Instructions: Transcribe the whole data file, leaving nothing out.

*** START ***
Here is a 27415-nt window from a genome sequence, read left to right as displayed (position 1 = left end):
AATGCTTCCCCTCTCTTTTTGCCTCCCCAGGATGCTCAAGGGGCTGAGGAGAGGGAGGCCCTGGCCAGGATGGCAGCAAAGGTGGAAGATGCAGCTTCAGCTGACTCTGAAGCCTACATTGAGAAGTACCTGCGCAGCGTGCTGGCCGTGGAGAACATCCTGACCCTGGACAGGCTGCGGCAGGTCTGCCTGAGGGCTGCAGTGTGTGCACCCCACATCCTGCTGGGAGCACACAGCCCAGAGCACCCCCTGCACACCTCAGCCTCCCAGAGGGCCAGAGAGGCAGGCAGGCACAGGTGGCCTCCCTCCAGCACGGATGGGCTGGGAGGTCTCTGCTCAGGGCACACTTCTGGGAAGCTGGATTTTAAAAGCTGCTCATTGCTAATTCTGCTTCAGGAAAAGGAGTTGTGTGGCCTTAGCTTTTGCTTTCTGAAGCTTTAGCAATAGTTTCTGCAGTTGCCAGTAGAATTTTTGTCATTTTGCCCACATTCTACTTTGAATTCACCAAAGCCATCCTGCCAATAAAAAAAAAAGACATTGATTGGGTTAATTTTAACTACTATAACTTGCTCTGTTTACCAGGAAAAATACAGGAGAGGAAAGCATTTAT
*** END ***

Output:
Here is a 27415-nt window from a genome sequence, read left to right as displayed (position 1 = left end):
AATGCTTCCCCTCTCTTTTTGCCTCCCCAGGATGCTCAAGGGGCTGAGGAGAGGGAGGCCCTGGCCAGGATGGCAGCAAAGGTGGAAGATGCAGCTTCAGCTGACTCTGAAGCCTACATTGAGAAGTACCTGCGCAGCGTGCTGGCCGTGGAGAACATCCTGACCCTGGACAGGCTGCGGCAGGTCTGCCTGAGGGCTGCAGTGTGTGCACCCCACATCCTGCTGGGAGCACACAGCCCAGAGCACCCCCTGCACACCTCAGCCTCCCAGAGGGCCAGAGAGGCAGGCAGGCACAGGTGGCCTCCCTCCAGCACGGATGGGCTGGGAGGTCTCTGCTCAGGGCACACTTCTGGGAAGCTGGATTTTAAAAGCTGCTCATTGCTAATTCTGCTTCAGGAAAAGGAGTTGTGTGGCCTTAGCTTTTGCTTTCTGAAGCTTTAGCAATAGTTTCTGCAGTTGCCAGTAGAATTTTTGTCATTTTGCCCACATTCTACTTTGAATTCACCAAAGCCATCCTGCCAATAAAAAAAAAAGACATTGATTGGGTTAATTTTAACTACTATAACTTGCTCTGTTTACCAGGAAAAATACAGGAGAGGAAAGCATTTAT